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Purple Power Play brings festival atmosphere to kickoff

By Brady Bauman

A ninja turtle, street acts, knights in shining armor, and plenty of barbecue engulfed City Park Thursday night as Purple Power Play in the Park kicked off the school year and got K-State supporters fired up for Wildcat football.

Along with entertainment provided by the K-State Tap Dance Ensemble, the Bates Dance Studio and a performance by country singer Rusty Rierson at the park pavilion, more than 120 vendors representing area organizations and companies filled the grounds.

Members of the Manhattan High School Thespians Club also were present, as they traditionally are, and mimed for onlookers. They changed their poses and froze in place for anyone who dropped money in a can. The proceeds go to funding for costumes, stage materials and props.

Even the Oscar Mayer Wienermobile was present near the inflatable carnival.

Yes, Purple Power Play had it all.

The main attraction, though, was the K-State pep rally, which filled pavilion seating with fans of the purple and the white.

The KSU marching band prepped the crowd with all the traditional Wildcat favorites and also performed a Journey medley that included “Any Way You Want It,” “Lovin,’ Touchin,’ Squeezin’” and “Separate Ways.”

Senior trombonist Jacob Miller received some appreciation from the crowd for his solo in “Lovin,’ Touchin,’ Squeezin.’”

After the band performance, master of ceremonies Dave Lewis got the crowd going with the first official dig at the University of Kansas — and its head coach —  of the season before introducing the football team.

“KU talks a lot about ‘waving the wheat,’” he said. “Well on Nov. 30 we’re going to cut the wheat, harvest it, mill it, bake it and show how one Kansas farmer feeds 150 people — and Charlie Weis.”

Surrounded by K-State cheerleaders and fanfare, head football coach Bill Snyder, along with senior center B.J. Finney, senior defensive end Ryan Mueller and associate head coach Sean Snyder, thanked the throng of fans for their attendance.

“The lights are bright, and I can’t see a thing,” Snyder first said. “But I’m sure there are people out there because I can hear you.”

Mueller, who started at K-State as a walk-on, said he’s enjoyed his time as a Wildcat and echoed the importance of family that has often been the mindset of the program.

“Thank you for allowing me to be a part of this family,” he said. “It’s something I’ll never forget.

“I’m ready to hit someone other than B.J., and on Saturday when it’s third down and our defense is on the field I’ll need you all to turn it up.”

Finney also offered his thanks.

“From the bottom of my heart, thank you for supporting this family,” he said, following up with a request:

“When the defense is on the field, get loud, and when the offense is on the field be as quiet as possible so I can hear the signals and get the calls right.”

Snyder closed the football pep rally by telling his “three favorite stories” that - and as he warned - he’s told time and time again.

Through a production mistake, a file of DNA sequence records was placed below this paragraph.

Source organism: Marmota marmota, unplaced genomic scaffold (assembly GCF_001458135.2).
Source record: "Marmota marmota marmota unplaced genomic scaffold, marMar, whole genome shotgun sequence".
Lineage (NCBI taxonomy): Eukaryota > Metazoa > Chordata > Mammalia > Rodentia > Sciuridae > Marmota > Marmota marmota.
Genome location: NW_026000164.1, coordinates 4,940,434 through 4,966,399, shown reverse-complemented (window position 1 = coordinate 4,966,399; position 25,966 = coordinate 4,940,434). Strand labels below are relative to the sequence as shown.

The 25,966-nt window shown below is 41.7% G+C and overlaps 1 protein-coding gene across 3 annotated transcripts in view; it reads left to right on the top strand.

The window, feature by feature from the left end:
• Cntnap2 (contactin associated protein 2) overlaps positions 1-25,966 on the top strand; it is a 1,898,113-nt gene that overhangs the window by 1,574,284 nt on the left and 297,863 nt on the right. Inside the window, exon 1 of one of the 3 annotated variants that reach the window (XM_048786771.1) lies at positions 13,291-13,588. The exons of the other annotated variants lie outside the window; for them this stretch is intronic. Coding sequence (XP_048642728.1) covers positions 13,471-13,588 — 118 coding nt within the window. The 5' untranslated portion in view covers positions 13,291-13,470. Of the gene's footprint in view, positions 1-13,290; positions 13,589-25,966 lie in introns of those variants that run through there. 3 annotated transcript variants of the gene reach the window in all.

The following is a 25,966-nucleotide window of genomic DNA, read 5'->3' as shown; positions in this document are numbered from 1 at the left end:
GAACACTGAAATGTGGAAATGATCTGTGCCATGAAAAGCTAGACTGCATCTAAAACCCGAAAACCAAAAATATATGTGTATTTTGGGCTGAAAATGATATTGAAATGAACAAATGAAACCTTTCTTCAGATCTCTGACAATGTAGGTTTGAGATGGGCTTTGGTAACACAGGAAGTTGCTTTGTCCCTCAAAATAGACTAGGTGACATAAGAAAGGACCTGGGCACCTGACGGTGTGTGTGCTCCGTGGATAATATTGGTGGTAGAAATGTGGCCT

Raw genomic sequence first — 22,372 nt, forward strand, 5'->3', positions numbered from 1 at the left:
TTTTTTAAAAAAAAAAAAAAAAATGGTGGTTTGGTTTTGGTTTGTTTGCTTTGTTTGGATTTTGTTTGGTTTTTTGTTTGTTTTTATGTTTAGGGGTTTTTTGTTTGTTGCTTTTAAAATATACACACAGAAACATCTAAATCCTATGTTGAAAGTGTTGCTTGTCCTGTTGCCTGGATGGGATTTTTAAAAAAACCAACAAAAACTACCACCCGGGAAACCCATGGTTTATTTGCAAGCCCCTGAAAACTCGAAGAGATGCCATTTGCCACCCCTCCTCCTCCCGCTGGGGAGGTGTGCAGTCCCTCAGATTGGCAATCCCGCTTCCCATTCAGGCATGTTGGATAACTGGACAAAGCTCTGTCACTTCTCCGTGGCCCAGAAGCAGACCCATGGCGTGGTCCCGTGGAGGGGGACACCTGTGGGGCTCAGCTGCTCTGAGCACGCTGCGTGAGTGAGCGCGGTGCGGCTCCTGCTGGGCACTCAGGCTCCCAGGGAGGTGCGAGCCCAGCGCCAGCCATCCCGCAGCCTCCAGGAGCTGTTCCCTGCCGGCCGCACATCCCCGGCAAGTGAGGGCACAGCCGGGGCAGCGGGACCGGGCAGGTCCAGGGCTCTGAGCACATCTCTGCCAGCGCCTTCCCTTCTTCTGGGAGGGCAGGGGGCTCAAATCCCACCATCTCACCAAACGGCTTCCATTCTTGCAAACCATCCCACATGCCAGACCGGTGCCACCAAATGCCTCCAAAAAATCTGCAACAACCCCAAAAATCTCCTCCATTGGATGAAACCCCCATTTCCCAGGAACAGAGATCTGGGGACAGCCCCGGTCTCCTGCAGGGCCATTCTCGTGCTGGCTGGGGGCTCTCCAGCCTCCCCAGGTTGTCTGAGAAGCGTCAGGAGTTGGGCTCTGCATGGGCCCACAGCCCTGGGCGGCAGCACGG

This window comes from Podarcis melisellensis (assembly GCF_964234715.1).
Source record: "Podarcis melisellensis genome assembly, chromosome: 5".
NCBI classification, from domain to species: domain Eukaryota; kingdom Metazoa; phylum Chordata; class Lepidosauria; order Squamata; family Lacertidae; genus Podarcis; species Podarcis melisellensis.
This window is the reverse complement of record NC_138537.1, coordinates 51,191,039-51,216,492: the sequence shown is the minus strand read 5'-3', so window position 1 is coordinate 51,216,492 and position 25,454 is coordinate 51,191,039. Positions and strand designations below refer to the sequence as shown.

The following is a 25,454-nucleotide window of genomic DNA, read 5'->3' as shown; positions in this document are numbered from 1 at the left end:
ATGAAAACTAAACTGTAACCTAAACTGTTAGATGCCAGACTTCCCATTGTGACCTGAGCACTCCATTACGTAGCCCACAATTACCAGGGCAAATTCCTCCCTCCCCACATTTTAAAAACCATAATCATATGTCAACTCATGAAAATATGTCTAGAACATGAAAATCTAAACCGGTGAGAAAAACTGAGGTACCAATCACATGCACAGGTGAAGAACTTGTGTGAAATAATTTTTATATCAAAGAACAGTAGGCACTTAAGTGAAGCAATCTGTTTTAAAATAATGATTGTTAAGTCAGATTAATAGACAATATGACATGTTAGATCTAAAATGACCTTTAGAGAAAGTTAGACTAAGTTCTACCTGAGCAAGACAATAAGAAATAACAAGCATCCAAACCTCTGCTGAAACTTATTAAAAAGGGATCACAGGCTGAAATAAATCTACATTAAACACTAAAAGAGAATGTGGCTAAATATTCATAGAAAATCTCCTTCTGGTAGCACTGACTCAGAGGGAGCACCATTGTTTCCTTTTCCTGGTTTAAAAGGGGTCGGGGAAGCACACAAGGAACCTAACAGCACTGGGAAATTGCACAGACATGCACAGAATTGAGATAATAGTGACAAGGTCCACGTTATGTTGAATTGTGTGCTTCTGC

The first was about the rise in attendance numbers since he came to K-State in 1988, and how the school was considering dropping to the Division II level because it was consistently failing to meet the 16,000 minimum attendance standard.

“That would have been detrimental for Manhattan and this university,” he said.

But, as the team began to win, numbers went up.

“Now we sell out,” Snyder said. “And that’s because of all of you.”

Snyder also commended the fans for making K-State one of the best traveling fan-bases in the country and recalled a letter he received from the chairman of the 2001 Cotton Bowl, where KSU beat Tennessee 35-21, that the 50,000-plus attendance of K-State fans “saved the Cotton Bowl” because previous attendance for the game had been so low officials were considering axing it.

He also recounted how current Seattle Seahawks head coach Pete Carroll praised K-State’s home crowd to ESPN after the Wildcats beat Carroll’s USC Trojans 27-20 in 2002.

Snyder said Carroll told ESPN it was the loudest, most hostile environment he’d ever played in.

“And that was because of you,” Snyder repeated.

The evening closed with KSU baseball coach Brad Hill, who also thanked the fans for their big showing and attendance at games.

Hill said when he got to K-State in 2004 Tointon Family Stadium averaged just 60 fans. Now, he said, it averages 1,100 - enough for 20th best college baseball attendance in the country.

He also liked the big tv screen Purple Power Play put next to the stage for attendees further away.

“We look pretty good up there!” Hill said. “I’d like see to that in Tointon Family Stadium. Let’s get to work on that, Mr. Currie!”

Purple Power Play in the Park continues tonight at 6 p.m. It opens with the MHS Pops Choir, followed by Washington Dance Studio, Annie Up, and another K-State pep rally, this time featuring the men’s and women’s basketball teams.

A fireworks display will close the event at sundown.









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